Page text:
At a time when the nation seems shocked and government clueless in dealing with the menace of the Maoists, it would be important to note that just a few days before last week’s bloodbath in Bastar, none less than the Union Home Secretary R.K. Singh had ripped apart the security forces’ approach towards anti-Maoist operations.
Even though a reply, which was desired ‘at the earliest’ by the Home Secretary, is in the final stages of completion, sources revealed that Singh’s biting remarks could have a severe impact over the morale of the troops, already reeling under last week’s spectacular attack carried out by the insurgents. The letter however, makes it amply clear that the Maoists were scoring where the forces failed, thereby urging the forces to pull up their socks.
Written in the form of a covering letter, followed by three pages as enclosures, Singh started by mentioning, “I am enclosing the gist of some thoughts which have been shared with me by different people and the same may be useful in taking corrective steps to improve our operational effectiveness.”
‘Junior level commanders defunct… ops getting deteriorated’
Since Dantewada massacre (April 2010 where 76 jawans were killed), the ops planned nowadays has to go through several levels… coy level ops are decreasing day be day and large scale ops are only planned where there is no involvement of coy commanders or deputy commandants. This practice has made junior level commanders defunct and they merely execute orders. This loss of initiative results in half-hearted efforts from coy commander and thus ops quality is getting deteriorated.”
‘Seniors have become extra cautious’
“After suffering a few losses, senior commanders have become extra cautious. They are not ready to bear losses… try to make fool proof plans by involving maximum available troops which goes through several modifications at various levels. Delay in getting info and executing it timely is a big reason for ops failures.”
Senior commanders try to involve as many troops as they can to avoid risk… resulting in loss of surprise in own troops and failure of command and control… when firing starts it becomes difficult to control troops… Another big reason for ops failure.'”
“Earlier small, spirited teams under their team leaders were free to conduct ops on getting info. However, now more and more troops are involved and the camaraderie is not there. Feeling of a close knit group is absent. So when time arises, the feeling of sacrifice is lacking and thus ops failure.”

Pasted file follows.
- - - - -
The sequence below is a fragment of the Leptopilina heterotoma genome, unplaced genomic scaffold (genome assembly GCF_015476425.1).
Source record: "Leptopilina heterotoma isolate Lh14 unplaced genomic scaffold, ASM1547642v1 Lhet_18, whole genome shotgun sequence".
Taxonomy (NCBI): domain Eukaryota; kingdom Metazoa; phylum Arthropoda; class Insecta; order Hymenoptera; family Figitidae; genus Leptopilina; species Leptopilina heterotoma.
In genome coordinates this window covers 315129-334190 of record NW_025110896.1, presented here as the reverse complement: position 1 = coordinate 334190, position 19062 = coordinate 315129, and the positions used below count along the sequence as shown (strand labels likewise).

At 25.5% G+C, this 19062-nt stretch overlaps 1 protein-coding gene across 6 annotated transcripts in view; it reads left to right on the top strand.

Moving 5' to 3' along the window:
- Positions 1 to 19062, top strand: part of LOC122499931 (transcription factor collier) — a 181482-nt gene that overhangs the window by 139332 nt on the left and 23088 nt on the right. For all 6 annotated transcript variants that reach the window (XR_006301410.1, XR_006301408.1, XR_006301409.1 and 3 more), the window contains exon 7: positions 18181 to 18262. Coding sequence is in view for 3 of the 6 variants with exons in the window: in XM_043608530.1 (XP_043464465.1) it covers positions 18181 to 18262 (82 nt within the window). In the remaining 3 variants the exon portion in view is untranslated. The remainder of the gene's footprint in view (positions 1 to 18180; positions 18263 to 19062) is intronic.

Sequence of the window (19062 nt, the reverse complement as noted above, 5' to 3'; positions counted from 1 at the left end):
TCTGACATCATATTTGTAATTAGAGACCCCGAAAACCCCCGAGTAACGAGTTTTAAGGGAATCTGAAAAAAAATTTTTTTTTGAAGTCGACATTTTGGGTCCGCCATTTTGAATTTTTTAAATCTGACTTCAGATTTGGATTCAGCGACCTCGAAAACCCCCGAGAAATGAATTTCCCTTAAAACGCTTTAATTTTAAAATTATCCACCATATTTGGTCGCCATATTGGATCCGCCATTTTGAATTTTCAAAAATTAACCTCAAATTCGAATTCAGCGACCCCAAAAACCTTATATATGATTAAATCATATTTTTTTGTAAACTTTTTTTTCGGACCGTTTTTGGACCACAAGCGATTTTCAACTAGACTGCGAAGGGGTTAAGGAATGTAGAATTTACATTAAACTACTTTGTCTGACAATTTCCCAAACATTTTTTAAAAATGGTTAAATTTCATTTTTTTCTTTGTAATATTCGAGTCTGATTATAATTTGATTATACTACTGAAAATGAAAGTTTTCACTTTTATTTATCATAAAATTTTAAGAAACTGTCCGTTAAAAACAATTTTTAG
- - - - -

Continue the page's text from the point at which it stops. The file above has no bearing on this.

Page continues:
Civil police has totally outsourced the anti naxal operations to CRPF. Earlier there used to be close coordination between police station and coy and SP and commandant. Now there is lack of interest on civil police side. When it comes to moving in enemy territory with CRPF they just provide a single police rep. Information that comes to civil police is also not shared as they then might have to take part in ops with CRPF.
‘Ground level inputs not incorporated into ops plan’
Since ground level commanders are not involved in the planning part, their ground appreciation inputs are not incorporated. This freedom of operation to ground level commanders is a must for ops success.
When approached, the Home Secretary confirmed the letter and added, “It is our internal matter. It is important to keep giving feedback to each other.”
He further added, “All Assistant Commandants (ACs) which is the entry-level post for an officer in CRPF is compulsorily posted in Maoist-affected areas. Plus, there is pre-induction training given to them for acclimatisation purposes. As far as involving heavy number of troops is concerned and long term operations are concerned, we go by the situation and take a call. There are no set rules.”